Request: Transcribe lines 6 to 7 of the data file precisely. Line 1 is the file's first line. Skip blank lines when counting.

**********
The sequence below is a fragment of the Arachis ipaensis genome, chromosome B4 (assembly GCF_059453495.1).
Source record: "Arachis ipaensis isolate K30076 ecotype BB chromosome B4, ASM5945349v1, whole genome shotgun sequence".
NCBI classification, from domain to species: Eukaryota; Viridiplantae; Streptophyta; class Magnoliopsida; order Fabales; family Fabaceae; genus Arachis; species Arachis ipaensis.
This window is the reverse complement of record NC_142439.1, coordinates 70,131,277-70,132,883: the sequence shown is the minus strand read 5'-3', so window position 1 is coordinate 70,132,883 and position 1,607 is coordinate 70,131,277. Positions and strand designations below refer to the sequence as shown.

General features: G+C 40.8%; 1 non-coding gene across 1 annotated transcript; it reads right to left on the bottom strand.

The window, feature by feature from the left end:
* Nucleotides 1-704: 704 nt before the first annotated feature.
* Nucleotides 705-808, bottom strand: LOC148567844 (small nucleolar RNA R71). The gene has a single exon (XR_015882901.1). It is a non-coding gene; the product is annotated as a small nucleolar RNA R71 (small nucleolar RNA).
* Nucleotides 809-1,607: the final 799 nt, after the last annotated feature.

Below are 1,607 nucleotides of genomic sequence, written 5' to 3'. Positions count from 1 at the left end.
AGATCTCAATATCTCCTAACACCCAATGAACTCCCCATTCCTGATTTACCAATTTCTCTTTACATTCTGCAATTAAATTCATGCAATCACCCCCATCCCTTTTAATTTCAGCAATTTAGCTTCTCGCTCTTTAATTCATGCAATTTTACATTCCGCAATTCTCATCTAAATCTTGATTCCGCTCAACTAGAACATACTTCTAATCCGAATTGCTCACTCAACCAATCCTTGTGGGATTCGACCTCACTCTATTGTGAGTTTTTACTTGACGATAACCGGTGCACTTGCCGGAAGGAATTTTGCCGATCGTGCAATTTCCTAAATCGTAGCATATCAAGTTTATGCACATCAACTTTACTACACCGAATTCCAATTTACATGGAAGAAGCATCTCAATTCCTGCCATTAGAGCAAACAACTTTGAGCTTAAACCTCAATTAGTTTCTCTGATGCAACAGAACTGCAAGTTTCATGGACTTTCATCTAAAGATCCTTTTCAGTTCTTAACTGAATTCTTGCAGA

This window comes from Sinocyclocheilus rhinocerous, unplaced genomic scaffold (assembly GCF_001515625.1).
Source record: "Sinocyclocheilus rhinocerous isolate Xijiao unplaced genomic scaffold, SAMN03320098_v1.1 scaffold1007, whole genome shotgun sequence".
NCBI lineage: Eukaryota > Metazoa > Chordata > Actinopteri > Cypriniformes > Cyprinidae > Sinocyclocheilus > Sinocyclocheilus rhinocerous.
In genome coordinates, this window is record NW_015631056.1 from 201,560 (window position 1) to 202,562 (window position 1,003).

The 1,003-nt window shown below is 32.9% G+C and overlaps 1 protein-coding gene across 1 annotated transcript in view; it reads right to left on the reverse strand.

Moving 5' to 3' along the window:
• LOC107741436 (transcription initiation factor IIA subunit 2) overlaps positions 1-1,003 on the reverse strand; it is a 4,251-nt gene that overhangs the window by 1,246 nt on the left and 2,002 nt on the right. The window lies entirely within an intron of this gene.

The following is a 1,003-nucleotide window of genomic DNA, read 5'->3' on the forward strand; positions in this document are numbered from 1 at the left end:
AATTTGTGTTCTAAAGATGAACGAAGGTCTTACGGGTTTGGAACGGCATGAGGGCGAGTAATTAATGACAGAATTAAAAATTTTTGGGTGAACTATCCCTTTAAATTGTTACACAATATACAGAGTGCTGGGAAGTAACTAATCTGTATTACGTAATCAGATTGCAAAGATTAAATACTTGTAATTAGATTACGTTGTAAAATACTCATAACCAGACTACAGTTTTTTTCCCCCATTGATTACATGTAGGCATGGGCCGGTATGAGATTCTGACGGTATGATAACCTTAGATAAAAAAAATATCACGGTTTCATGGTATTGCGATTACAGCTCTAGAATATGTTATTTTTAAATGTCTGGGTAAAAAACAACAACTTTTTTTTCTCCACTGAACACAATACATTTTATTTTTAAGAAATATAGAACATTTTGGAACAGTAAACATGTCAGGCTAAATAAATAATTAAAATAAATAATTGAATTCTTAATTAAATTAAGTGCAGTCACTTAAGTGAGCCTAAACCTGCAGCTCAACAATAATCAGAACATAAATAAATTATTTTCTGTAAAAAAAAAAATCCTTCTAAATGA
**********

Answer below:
The window, feature by feature from the left end:
* Nucleotides 1-704: 704 nt before the first annotated feature.